By Farrell, David M.
Inroads: A Journal of Opinion , No. 34
In many countries over the years, governments have involved citizens in debates over constitutional reform, whether by giving them a voice in referendums or public initiatives or by allowing them to run for election as members of a convention. Iceland's Constitutional Council of 2011 is a recent example. The Irish Constitutional Convention, which was established in late 2012 after much anticipation and held its first formal session on the weekend of January 26-27, 2013, also includes citizens as members. (1) But it is how these citizens were selected to participate and how the process is being run that is of particular interest. The Convention is one of a small but growing number of cases in which governments have opted to follow deliberative principles, selecting citizens at random rather than by election and managing the discussions along deliberative lines.
Irish policymakers were influenced by the citizens' assemblies on electoral reform in the Canadian provinces of British Columbia (2004) and Ontario (2007) and the Dutch citizens' forum (BurgerForum) of 2006. (2) In all these cases the citizen members were selected at random rather than running for election and deliberation was the modus operandi.
The origins of the Irish Constitutional Convention
The Irish Constitutional Convention emerged out of a compromise between two parties. In the 2011 election campaign, the Fine Gael and Labour parties included in their election manifestos proposals for establishing citizen-oriented forums to discuss areas for constitutional reform. In Fine Gael's case the proposal was for a British Columbia-style citizens' assembly to consider electoral reform (which, given that the electoral system is embedded in the Constitution, amounts to a constitutional reform issue). Labour's plan was more ambitious: it proposed the establishment of a constitutional convention (made up of equal proportions of politicians, experts and ordinary citizens) to consider a root-and-branch review of the Irish Constitution.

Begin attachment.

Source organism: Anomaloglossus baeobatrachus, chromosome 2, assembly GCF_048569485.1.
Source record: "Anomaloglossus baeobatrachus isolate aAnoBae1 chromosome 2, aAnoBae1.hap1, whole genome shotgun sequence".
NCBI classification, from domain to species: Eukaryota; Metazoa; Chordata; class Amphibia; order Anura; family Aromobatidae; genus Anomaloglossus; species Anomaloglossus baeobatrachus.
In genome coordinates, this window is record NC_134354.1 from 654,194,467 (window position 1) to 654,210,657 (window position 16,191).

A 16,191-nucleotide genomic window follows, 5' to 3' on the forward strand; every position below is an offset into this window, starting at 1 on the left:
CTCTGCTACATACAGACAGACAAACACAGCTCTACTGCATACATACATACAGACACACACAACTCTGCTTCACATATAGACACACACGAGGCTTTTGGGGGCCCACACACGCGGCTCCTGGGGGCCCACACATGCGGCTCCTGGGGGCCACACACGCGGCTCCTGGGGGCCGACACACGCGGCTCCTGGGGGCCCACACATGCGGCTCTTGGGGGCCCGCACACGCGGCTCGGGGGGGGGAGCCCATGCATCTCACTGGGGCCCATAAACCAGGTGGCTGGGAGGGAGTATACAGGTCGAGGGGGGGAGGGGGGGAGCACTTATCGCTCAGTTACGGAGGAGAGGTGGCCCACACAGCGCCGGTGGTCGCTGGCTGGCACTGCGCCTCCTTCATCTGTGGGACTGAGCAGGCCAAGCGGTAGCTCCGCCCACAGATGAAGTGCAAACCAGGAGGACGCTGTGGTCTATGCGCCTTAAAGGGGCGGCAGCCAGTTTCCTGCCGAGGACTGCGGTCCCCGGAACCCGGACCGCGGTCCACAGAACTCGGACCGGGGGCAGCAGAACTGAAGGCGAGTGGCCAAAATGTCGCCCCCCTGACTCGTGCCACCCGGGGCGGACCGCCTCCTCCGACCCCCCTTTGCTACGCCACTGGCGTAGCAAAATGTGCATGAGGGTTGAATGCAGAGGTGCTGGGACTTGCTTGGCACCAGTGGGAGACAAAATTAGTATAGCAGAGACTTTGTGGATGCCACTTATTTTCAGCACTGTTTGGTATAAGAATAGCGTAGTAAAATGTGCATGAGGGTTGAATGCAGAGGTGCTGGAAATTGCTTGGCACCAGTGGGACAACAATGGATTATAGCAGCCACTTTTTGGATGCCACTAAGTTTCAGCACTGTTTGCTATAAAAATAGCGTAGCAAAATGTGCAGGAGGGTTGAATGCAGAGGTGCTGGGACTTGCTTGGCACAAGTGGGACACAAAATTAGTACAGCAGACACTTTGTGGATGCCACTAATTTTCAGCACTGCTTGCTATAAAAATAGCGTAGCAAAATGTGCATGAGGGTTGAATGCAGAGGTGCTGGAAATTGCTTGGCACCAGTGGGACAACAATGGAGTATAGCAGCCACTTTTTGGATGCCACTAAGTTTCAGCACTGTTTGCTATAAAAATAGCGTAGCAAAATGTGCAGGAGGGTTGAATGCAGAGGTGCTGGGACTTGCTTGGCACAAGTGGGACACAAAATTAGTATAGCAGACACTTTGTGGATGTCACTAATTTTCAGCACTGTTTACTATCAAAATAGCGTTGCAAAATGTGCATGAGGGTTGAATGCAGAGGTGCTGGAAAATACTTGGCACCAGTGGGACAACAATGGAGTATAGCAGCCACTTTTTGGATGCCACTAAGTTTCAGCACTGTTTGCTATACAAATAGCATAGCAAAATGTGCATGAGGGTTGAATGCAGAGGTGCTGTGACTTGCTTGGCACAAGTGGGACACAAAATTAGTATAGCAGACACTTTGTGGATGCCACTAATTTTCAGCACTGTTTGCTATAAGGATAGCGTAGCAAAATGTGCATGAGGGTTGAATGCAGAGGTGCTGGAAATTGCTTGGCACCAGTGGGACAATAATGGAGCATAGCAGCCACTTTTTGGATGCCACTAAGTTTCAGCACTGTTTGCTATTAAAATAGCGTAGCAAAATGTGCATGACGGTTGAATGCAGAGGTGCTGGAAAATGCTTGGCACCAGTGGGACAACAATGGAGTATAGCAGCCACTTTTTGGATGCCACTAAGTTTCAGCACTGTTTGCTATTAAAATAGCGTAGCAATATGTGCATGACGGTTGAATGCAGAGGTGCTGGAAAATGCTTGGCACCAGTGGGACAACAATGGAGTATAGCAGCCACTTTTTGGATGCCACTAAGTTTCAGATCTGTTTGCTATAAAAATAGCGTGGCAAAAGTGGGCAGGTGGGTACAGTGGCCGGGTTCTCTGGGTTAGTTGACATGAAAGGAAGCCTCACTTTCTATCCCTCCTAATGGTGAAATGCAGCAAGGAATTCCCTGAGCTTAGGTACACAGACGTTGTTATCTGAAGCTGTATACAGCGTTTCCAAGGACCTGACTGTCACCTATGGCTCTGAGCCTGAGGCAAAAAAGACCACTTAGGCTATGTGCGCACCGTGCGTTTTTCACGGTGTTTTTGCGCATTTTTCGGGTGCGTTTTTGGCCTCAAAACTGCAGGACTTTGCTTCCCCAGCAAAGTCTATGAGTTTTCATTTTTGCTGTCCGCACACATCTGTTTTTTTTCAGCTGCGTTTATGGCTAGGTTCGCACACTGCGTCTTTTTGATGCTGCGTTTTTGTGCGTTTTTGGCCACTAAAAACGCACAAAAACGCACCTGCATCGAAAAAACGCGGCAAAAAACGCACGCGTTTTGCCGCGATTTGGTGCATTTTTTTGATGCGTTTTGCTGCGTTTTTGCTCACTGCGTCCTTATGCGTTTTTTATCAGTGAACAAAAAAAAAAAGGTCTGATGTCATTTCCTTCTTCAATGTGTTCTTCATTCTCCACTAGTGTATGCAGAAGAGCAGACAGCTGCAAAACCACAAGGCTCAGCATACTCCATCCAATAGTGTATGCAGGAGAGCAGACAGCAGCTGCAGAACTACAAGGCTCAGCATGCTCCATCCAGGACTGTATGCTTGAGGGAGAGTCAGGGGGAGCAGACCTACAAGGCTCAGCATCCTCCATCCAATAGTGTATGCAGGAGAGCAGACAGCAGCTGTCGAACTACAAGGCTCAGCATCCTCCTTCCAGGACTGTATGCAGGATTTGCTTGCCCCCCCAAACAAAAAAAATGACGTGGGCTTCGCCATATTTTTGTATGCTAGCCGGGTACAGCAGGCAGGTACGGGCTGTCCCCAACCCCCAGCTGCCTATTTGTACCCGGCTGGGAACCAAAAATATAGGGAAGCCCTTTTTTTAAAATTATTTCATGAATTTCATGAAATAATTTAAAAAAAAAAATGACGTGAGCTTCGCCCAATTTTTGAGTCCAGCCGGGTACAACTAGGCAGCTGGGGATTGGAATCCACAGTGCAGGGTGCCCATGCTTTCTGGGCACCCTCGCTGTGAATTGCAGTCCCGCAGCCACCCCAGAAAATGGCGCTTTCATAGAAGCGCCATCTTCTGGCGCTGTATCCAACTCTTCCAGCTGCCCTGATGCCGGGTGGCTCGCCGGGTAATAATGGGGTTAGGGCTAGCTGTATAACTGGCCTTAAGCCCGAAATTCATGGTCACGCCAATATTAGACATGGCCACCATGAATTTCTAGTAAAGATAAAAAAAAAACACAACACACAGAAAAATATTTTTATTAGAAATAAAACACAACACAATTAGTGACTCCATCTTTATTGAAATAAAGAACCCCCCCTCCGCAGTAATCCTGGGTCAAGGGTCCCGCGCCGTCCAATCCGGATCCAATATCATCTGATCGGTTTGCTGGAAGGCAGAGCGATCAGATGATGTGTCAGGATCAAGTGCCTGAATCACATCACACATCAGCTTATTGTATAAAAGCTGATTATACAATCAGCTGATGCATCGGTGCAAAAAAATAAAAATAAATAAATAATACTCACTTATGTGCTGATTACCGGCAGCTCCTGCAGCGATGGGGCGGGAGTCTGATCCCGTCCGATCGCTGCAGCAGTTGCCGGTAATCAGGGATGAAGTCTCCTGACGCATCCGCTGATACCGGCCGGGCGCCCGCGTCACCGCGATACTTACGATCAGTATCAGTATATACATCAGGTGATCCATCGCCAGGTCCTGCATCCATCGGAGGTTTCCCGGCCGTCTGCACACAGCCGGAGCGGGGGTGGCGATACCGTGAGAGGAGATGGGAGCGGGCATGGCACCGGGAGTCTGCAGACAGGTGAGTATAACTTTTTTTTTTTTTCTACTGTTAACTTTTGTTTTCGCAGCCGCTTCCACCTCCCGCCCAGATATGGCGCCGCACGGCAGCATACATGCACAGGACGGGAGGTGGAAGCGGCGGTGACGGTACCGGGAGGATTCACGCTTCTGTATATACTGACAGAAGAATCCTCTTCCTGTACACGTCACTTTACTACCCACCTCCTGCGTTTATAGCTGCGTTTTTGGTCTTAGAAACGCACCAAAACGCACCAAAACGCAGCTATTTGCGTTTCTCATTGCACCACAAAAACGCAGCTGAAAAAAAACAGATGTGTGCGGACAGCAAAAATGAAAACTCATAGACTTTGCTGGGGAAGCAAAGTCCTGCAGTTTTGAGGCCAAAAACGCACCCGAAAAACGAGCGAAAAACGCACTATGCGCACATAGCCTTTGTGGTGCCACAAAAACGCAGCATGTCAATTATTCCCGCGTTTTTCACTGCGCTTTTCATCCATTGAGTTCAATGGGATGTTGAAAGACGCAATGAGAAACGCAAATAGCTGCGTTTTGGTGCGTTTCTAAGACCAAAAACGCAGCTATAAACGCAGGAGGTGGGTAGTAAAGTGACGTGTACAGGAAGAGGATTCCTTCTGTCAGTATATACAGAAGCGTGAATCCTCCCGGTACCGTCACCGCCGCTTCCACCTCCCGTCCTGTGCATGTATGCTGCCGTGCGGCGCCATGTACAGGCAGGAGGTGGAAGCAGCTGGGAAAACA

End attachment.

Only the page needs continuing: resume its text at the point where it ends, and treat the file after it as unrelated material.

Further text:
The 2011 general election, which followed the worst economic crisis in the state's history, produced Ireland's "electoral earthquake" that saw the electoral wipeout of Ireland's till then long-dominant Fianna Fail party. (3) Fine Gael and Labour formed a coalition government, with a "Programme for Government" that sought to marry the two parties' sometimes quite disparate manifesto promises. On the question of the parties' respective proposals relating to citizens' assemblies and constitutional conventions, this coalition marriage resulted in the promise to establish a constitutional convention to examine eight specific issues:
* reduction of the presidential term of office to five years;
* reduction of the voting age to 17;
* review of the Dail (lower house of parliament) electoral system;
* Irish citizens' right to vote at Irish embassies in presidential elections;
* provisions for same-sex marriage;
* amendment to the clause on the role of women in the home and encouragement of greater participation of women in public life;
* increasing the participation of women in politics; and
* removal of the offence of blasphemy from the Constitution.
This somewhat eclectic mix of items, from the relatively mundane issue of the length of office of the Irish president (whose role is largely ceremonial) to the potentially explosive issue of same-sex marriage, merely reflected the decision of the interparty negotiators to "park" matters that were in their respective election manifestos that were unlikely to be resolved easily during their febrile and intense negotiations. The clauses on blasphemy and women in the home reflected the strong Catholic ethos that underlay Ireland's Constitution of 1937. The negotiators were up against the (largely media-driven) clock to conclude the negotiations and establish a government, so what better way to deal with these matters then wrap them all together and give them to the Constitutional Convention to consider? …